Netflix has revealed in a Medium post that it personalises the artwork shown to each user, tailored to their viewing habits. Using the example of Stranger Things, a team from Netflix explains how a range of differently designed cover images are generated, and display to different users according to what they’ve watched before.
In another example, it uses the film Good Will Hunting, showing how, if a user watches romantic movies then the artwork will show an image of Minnie Driver and Matt Damon leaning in for a kiss. If they watch more comedies, the artwork will feature a still of Robin Williams. It also works for specific actors; using the film Pulp Fiction it shows how users might be shown different designs based on their previous viewing of Uma Thurman or John Travolta films.
This personalisation is generated by algorithms and data stored by Netflix, and isn’t always so clear cut, the team explains. “Of course, not all the scenarios for personalising artwork are this clear and obvious. So we don’t enumerate such hand-derived rules but instead rely on the data to tell us what signals to use. Overall, by personalising artwork we help each title put its best foot forward for every member.”
Netflix also shows different artwork for the same show to the same user in multiple places on the platform, to test reaction and learn their preferences. Though it admits this is part of an evolving process, and has questioned the use of too many different artworks for one show, saying it confuse the viewer and the research results.
The article on Medium also gives insight to the smaller design choices on each artwork. “Maybe a bold close-up of the main character works for a title on a page because it stands out compared to the other artwork. But if every title had a similar image then the page as a whole may not seem as compelling. Looking at each piece of artwork in isolation may not be enough and we need to think about how to select a diverse set of images across titles on a page and across a session.”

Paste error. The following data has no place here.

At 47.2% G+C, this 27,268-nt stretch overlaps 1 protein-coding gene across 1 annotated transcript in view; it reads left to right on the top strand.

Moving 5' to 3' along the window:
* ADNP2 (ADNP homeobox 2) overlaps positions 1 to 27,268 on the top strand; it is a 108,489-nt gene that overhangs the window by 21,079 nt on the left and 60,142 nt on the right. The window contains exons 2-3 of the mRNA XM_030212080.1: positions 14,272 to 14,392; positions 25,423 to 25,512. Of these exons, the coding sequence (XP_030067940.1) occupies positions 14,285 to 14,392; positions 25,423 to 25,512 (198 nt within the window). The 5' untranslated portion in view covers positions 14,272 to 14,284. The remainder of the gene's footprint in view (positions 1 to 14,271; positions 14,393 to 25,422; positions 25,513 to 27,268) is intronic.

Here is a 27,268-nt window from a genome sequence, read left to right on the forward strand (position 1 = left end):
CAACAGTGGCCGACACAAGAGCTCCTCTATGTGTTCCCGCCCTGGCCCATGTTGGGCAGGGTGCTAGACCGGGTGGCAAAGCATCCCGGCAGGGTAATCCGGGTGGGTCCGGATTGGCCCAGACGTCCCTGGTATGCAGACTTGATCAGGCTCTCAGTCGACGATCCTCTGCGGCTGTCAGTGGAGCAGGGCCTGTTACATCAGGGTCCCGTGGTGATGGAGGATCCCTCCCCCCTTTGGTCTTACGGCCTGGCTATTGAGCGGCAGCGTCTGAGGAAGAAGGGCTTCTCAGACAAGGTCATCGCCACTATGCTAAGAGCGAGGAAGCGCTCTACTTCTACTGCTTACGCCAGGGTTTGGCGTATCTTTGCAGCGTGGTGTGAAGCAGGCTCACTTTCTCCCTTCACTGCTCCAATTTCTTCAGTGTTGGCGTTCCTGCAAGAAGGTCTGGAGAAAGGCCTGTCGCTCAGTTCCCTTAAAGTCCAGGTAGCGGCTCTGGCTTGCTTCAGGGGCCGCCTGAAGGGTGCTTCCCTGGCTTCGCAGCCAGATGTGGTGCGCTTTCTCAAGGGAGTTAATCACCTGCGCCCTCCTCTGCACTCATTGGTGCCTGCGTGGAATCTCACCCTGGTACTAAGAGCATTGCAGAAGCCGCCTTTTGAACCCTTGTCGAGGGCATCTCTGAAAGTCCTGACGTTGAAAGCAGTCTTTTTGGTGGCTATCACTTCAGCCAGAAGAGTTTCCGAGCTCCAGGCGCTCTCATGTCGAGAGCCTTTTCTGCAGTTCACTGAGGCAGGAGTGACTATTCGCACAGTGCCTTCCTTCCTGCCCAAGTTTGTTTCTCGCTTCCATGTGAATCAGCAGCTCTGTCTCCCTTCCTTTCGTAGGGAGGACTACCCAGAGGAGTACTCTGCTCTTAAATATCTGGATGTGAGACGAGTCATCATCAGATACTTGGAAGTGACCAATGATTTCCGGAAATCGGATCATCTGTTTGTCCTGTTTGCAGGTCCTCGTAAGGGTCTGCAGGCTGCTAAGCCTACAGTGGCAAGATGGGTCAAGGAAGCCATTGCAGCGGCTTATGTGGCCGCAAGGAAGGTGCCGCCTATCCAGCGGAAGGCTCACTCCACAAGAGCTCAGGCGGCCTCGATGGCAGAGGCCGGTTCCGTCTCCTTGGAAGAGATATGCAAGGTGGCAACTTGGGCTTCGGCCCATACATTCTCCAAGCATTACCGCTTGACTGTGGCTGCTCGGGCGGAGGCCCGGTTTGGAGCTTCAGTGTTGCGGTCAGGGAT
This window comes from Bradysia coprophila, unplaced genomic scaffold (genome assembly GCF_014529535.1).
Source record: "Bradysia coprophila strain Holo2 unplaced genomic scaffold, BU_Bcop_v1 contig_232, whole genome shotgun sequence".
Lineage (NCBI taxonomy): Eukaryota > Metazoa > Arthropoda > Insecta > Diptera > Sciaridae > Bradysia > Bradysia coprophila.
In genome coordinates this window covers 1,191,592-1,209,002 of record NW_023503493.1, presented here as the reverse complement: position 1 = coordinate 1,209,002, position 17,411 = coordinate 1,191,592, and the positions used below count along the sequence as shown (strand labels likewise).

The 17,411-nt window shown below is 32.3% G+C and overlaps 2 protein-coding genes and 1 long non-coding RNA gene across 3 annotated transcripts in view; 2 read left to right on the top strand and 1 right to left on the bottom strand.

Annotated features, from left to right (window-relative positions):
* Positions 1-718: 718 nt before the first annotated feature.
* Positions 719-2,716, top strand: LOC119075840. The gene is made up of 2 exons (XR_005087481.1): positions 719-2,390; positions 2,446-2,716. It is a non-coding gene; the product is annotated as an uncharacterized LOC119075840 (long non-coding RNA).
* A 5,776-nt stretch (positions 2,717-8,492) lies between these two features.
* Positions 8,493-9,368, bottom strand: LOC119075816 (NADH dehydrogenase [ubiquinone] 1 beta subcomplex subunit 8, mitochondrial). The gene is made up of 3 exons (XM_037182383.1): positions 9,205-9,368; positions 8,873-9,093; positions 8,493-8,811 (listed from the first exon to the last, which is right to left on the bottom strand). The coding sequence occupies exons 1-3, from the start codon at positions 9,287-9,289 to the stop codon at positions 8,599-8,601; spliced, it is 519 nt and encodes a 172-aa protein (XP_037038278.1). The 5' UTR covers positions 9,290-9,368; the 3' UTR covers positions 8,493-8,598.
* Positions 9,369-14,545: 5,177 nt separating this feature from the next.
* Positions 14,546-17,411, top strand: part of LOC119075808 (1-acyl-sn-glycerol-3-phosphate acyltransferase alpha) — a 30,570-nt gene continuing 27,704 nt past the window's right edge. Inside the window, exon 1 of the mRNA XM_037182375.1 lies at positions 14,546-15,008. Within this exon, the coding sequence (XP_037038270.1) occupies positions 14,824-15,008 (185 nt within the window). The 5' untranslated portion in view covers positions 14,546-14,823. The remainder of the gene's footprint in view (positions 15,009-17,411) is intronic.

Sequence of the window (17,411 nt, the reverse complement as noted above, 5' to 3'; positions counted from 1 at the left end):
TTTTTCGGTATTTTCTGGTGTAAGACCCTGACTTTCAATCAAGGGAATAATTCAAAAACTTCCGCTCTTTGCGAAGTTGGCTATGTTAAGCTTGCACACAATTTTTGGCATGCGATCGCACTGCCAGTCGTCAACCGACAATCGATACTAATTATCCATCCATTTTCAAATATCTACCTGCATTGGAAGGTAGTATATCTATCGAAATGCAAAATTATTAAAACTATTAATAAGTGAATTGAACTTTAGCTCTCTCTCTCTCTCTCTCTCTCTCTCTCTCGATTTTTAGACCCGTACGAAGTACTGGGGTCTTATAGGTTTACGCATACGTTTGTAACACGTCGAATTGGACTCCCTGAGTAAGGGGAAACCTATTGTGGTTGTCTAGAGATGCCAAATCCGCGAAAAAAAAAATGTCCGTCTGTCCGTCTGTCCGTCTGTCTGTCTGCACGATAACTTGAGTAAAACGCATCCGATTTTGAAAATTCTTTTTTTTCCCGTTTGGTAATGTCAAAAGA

- Hick Duarte uses his camera to document the plurality of Brazilian youth culture
- Fhuiae Kim explores “the third language” in her calming graphic design works
- Folch designs a typeface embodying the “energetic universe” of acid house
- Illustrator Michael McGregor turns the mundane into something extraordinary
- All together now: Pascale Claude compiles a visual history of the beloved footie record
- “Part-animal, part-household object”: Frédérique Rusch on her wonderfully cryptic illustrations
- “We want to challenge and disturb the audience”: meet graphic design studio Alliage
- Matt Willey leaves The New York Times Magazine and joins Pentagram
- Ikki Kobayashi’s new series investigates the tension between shapes and negative space
- “Perfectly beautiful things don’t attract me”: Heesun Seo on her nontraditional practice
- The Pantone Colour of the Year 2020 makes a statement about peace and communication
- Moleskine’s digital notebook and a visual inventory of Earth win Apple's Apps of the Year